UK to roll out Moderna’s Omicron COVID-19 booster vaccine from September

UK health authorities have announced that they will begin rolling out Moderna’s new vaccine against the Omicron COVID-19 variant in the first week of September.

NHS England said residents of care homes and those who are homebound will be the first to be vaccinated as the rollout begins on 5 September. A wider rollout he plans to begin on September 12th.

NHS CEO Amanda Pritchard said: in early September. “

The NHS will also roll out flu vaccines and encourage eligible people to take offers as early in the month as possible.

Pritchard urged anyone who was invited to take both the fall booster and the flu vaccine to “do it as soon as possible. This will give us maximum protection this winter.”

heart inflammation risk

The UK was the first country in the world to approve Moderna’s bivalent vaccine, which targets both the original strain of the virus and the Omicron variant.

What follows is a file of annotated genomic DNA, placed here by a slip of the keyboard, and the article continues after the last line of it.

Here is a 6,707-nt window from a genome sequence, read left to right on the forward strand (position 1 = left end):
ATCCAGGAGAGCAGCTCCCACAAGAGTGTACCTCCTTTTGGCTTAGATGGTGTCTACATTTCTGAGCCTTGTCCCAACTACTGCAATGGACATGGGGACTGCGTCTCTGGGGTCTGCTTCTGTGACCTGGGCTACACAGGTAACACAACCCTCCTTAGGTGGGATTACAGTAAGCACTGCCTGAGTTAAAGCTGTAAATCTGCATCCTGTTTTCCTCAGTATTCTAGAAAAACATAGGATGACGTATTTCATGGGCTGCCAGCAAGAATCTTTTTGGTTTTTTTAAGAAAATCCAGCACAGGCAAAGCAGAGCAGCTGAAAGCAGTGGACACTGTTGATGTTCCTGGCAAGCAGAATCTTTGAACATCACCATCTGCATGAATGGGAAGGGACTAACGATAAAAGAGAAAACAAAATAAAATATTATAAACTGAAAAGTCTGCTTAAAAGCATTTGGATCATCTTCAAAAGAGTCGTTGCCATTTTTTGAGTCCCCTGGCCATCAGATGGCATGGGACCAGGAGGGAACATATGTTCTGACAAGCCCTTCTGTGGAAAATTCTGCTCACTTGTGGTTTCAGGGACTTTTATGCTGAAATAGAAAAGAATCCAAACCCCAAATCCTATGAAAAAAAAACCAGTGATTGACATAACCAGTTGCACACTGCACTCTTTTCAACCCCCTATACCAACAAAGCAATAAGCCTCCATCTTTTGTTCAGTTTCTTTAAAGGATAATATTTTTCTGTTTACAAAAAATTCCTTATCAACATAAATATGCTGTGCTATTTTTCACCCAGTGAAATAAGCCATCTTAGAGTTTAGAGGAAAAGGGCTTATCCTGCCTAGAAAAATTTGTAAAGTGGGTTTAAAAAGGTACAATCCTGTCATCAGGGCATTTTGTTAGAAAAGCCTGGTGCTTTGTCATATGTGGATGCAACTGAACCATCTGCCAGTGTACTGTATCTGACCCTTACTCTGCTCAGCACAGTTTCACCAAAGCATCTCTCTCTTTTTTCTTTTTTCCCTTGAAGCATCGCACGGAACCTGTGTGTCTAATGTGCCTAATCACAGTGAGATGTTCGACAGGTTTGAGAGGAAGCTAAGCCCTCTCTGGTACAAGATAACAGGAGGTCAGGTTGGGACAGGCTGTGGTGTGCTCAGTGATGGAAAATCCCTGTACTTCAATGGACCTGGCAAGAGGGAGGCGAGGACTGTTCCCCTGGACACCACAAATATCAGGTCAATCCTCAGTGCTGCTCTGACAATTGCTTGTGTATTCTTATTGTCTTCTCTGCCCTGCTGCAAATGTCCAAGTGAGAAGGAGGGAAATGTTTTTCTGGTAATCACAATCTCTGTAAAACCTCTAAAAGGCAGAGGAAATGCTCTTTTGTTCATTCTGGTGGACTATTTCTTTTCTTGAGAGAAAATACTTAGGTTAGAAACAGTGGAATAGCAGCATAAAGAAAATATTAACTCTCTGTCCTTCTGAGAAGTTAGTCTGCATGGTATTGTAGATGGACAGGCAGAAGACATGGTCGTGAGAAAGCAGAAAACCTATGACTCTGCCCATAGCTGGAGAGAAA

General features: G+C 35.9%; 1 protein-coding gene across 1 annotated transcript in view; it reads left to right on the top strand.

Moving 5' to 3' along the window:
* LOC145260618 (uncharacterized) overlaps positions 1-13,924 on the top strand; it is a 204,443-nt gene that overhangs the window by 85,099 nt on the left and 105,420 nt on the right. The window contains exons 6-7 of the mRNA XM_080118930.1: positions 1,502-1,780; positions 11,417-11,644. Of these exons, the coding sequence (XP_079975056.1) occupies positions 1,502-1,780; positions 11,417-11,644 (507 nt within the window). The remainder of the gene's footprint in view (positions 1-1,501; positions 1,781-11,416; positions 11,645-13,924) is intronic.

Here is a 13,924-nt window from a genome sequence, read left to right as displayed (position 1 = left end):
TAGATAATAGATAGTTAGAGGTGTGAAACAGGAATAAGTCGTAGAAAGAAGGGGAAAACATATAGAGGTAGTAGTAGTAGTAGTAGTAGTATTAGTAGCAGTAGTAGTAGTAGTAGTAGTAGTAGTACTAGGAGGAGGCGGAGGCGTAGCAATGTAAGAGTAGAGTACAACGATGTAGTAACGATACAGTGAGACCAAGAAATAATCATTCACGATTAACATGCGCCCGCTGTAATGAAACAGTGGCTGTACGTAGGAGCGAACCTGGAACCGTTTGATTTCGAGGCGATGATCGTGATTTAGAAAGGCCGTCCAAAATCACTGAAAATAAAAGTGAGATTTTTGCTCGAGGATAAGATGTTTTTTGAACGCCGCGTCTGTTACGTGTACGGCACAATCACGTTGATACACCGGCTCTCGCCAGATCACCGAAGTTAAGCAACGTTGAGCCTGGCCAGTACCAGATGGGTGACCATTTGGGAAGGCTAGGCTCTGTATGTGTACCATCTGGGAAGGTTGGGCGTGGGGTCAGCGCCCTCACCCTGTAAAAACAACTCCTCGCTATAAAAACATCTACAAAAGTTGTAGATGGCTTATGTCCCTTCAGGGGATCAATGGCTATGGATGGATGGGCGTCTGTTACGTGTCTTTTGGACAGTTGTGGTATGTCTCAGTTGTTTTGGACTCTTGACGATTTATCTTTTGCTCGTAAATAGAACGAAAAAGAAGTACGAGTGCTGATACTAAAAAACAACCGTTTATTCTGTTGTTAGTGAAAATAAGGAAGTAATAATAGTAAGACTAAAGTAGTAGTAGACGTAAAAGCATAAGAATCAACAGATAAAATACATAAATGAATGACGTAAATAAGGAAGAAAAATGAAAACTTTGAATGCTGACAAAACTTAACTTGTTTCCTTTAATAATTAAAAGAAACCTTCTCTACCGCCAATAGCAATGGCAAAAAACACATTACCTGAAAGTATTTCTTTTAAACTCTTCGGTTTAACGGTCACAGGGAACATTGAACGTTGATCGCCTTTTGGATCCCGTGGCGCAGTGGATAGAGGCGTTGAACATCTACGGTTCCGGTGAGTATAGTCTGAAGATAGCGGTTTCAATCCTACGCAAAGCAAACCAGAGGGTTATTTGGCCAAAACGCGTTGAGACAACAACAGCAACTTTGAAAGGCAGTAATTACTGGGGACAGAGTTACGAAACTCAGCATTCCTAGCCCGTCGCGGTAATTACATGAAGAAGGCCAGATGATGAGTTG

The UK’s Medicines and Healthcare Products Regulatory Agency (MHRA) announced on August 15 that the vaccine had been found to meet regulatory safety, quality and efficacy standards.

The MHRA says the vaccine’s side effects are the same as those seen with the original Moderna booster dose and are “usually mild and self-resolving.”

“No serious safety concerns were identified,” the regulator said.

However, there have been well-documented cases of side effects associated with previous COVID-19 vaccines manufactured by Moderna.

A French peer-reviewed study concluded in June that with both the Pfizer and Moderna vaccines, the risk of myocarditis, a type of heart inflammation, spikes one week after vaccination.

The risk of myocarditis after Moderna vaccination was 30-fold higher than that of unvaccinated controls, and the greatest association with myocarditis after Modernajab was 44 in those aged 18 to 24 years. It was twice as expensive.

A U.S. vaccine maker has confirmed that more than 1,000 cases of myocarditis were detected in patients under the age of 40 who received Moderna’s COVID-19 vaccine in June.

The company has not reported any cases of pericarditis, another heart inflammatory condition, that has been linked to vaccines manufactured by both the company and Pfizer.

Both myocarditis and pericarditis can have serious consequences, and doctors often tell patients to stop all physical activity for a period of time.

Zachary Stieber and PA Media contributed to this report.

Alexander Chan